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transformational grammar

noun
1.
a system of grammatical analysis, especially a form of generative grammar, that posits the existence of deep structure and surface structure, using a set of transformational rules to derive surface structure forms from deep structure; a grammar that uses transformations to express the relations between equivalent structures.
Origin
1960-1965
1960-65
Dictionary.com Unabridged
Based on the Random House Dictionary, © Random House, Inc. 2014.
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British Dictionary definitions for transformational grammar

transformational grammar

noun
1.
a grammatical description of a language making essential use of transformational rules. Such grammars are usually but not necessarily generative grammars Compare systemic grammar, case grammar
Collins English Dictionary - Complete & Unabridged 2012 Digital Edition
© William Collins Sons & Co. Ltd. 1979, 1986 © HarperCollins
Publishers 1998, 2000, 2003, 2005, 2006, 2007, 2009, 2012
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Encyclopedia Article for transformational grammar

transformational-generative grammar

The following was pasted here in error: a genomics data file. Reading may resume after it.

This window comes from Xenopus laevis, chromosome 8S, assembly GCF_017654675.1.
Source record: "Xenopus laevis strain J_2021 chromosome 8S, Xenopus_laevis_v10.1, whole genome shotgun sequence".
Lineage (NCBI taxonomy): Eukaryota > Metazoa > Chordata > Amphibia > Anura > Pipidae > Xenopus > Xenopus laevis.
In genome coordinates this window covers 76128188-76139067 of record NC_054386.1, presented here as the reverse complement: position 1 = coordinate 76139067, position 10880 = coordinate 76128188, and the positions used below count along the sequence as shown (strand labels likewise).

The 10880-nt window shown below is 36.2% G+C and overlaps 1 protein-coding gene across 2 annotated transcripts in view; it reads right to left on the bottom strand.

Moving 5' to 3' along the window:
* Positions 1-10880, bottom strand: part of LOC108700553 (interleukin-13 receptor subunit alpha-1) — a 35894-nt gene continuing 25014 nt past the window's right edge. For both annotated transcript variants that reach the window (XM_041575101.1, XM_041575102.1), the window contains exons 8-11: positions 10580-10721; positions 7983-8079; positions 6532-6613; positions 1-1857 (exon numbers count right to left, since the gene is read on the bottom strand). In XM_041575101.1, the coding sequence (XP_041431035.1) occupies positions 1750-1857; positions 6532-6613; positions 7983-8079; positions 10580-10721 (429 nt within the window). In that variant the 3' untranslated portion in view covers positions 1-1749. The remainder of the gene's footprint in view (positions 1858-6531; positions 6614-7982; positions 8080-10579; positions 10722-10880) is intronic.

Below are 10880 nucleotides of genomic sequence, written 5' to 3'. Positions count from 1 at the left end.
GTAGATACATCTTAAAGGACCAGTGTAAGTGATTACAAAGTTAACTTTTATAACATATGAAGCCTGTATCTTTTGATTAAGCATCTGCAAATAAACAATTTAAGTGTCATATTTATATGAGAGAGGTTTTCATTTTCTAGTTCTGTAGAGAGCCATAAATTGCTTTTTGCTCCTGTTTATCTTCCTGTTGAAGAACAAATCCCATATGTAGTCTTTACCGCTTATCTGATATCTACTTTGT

a system of language analysis that recognizes the relationship among the various elements of a sentence and among the possible sentences of a language and uses processes or rules (some of which are called transformations) to express these relationships. For example, transformational grammar relates the active sentence "John read the book" with its corresponding passive, "The book was read by John." The statement "George saw Mary" is related to the corresponding questions, "Whom [or who] did George see?" and "Who saw Mary?" Although sets such as these active and passive sentences appear to be very different on the surface (i.e., in such things as word order), a transformational grammar tries to show that in the "underlying structure" (i.e., in their deeper relations to one another), the sentences are very similar. Transformational grammar assigns a "deep structure" and a "surface structure" to show the relationship of such sentences. Thus, "I know a man who flies planes" can be considered the surface form of a deep structure approximately like "I know a man. The man flies airplanes." The notion of deep structure can be especially helpful in explaining ambiguous utterances; e.g., "Flying airplanes can be dangerous" may have a deep structure, or meaning, like "Airplanes can be dangerous when they fly" or "To fly airplanes can be dangerous."

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Encyclopedia Britannica, 2008. Encyclopedia Britannica Online.
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